The Meiklejohn Fellows Program and the Charles Hamilton Houston Internship Program will increase student career opportunities.
Gifts from life trustee Charles Ashby Lewis ’64, who has been particularly influential throughout the Loeb’s modernization process, and his wife, Penny Sebring; trustee Arthur W. Koenig ’66, who laid the groundwork for and helped build connections between the Meiklejohn and Houston programs, and his wife, Yvonne; trustee Ted W. Beneski ’78 and his wife, Laurie; and a matching gift from a major anonymous donor have made the creation of these two milestone programs possible. The gifts are part of Amherst’s comprehensive campaign, Promise: The Campaign for Amherst’s Third Century.
“I am extremely grateful to our generous alumni for their extraordinary contributions. They have become our partners in our efforts to help students pursue a rigorous liberal arts education, knowing that the College will offer opportunities for them to prepare for possible careers,” said Biddy Martin, president of the College. “The expansion of the Loeb Center’s programs through the Meiklejohn Fellows and Houston Internships provides all our students significant opportunities to acquire the skills and work experiences they will need when they graduate.”
“As Amherst has admirably diversified its student body, I have been pleased to help modernize what is now the Loeb Center,” said Lewis. “It seeks to enable all Amherst students to obtain meaningful first positions in their chosen fields before graduating.”
“These two wonderful programs are the result of experience and understanding gained over years of developing Amherst's diversity programs,” said Koenig. “The College learned that a diverse student body requires more than academic support. The Meiklejohn Fellowships and the Houston Internships offer this to all students.”
“The interaction between these two new programs, and the deep alumni commitment fueling it, will empower much of our center’s work in the years to come,” said Loeb Center director Emily Griffen. “We will be able to more nimbly meet the needs of our students as they navigate a broad range of post-graduate options.”
The Meiklejohn Fellows Program provides wrap-around infrastructure for first-generation and/or low-income Amherst students through coordinated financial, academic, career planning, and social supports. The College’s first-year class is exceptionally strong academically and the most racially/ethnically and socioeconomically diverse on record: 31 percent are Meiklejohn Fellows and 49 percent self-identify as U.S. students of color. The program is named for Alexander Meiklejohn, who, at 41 years of age, was Amherst’s youngest president and served from 1912 to 1923. He was a notable education reformer, a staunch defender of academic freedom, and a recipient of the Presidential Medal of Freedom. While at Amherst, Meiklejohn laid the intellectual groundwork for it to become the rigorous liberal arts college that it is today.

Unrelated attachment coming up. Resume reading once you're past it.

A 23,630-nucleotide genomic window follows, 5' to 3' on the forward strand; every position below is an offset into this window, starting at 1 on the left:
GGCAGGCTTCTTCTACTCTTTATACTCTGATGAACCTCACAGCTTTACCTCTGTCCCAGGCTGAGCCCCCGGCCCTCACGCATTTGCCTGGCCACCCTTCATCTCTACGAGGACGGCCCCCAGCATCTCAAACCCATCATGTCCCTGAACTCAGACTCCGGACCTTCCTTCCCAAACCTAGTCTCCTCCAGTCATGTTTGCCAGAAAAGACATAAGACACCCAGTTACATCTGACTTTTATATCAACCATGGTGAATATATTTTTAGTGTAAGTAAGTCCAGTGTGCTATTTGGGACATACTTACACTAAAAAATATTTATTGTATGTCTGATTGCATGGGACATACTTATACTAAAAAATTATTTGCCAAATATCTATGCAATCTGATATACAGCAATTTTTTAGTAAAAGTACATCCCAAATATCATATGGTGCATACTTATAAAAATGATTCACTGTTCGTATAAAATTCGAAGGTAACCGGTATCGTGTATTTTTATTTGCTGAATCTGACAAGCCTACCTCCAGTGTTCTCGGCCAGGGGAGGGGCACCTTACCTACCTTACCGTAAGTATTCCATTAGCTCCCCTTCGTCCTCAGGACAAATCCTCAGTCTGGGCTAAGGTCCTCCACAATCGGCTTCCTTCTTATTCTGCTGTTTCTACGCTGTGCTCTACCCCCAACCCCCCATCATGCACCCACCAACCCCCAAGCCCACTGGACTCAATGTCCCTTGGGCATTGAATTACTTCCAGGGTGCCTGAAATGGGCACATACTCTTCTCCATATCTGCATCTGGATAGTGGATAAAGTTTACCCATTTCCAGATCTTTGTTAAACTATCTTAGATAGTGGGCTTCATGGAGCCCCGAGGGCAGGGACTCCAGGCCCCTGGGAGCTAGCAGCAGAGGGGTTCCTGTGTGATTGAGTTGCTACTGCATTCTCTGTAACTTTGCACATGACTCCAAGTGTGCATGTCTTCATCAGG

The Charles Hamilton Houston Internship Program, over time, will make a large number of paid internships and research opportunities available to all Amherst students, in the process helping to create “social capital” for many. The program is named for Houston, who graduated magna cum laude and Phi Beta Kappa as a member of the Amherst class of 1915, and went on to become the first African-American editor of the Harvard Law Review. He became dean of the Howard University College of Law at 34, eventually mentoring Thurgood Marshall, among others. Houston is considered one of the prime architects of the legal strategy which challenged the principle of “separate but equal” in public education, leading to the landmark Brown v. Board of Education decision in 1954.
Meiklejohn was the president of Amherst when Houston was a student. Fittingly, the two programs will be linked, in that all Meiklejohn Fellows will be guaranteed a Houston Internship after either their first or second years. In today’s rapidly changing world, it is increasingly important for students to begin to explore careers early in their college lives. And, in turn, in providing new structures to help all students explore and plan for careers, the Loeb Center and its Houston program will help to fortify the College’s commitment to the liberal arts.
Another important initiative in the modernization of the Loeb Center is the creation of a number of industry-specific Career Programs. They have been made possible by gifts from Lewis; trustee Douglas C. Grissom ’89 and his wife, Ann M. Grissom P’22; and Loeb Center Advisory Council members Sara H. Banner ’89 and her husband, Jon. The Loeb Center was named in 2016 in recognition of a gift from Michael R. Loeb ’77 and his wife, Marjorie. It reports to the College’s Dean of the Faculty, Catherine Epstein, to reinforce its significance in the overall academic experience and growth of Amherst students.
Amherst College prepares students to use ideas to make a difference in the world. Since its founding, in 1821, in Western Massachusetts, Amherst has demonstrated steadfast confidence in the value of the liberal arts and the importance of critical thinking. Today, its financial aid program is among the most substantial in the nation, and its student body is among the most diverse. Small classes, an open curriculum and a singular focus on undergraduate education ensure that leading scholars engage daily with talented, curious students, equipping them for leadership in an increasingly global and complex world. The College will celebrate its bicentennial in 2021.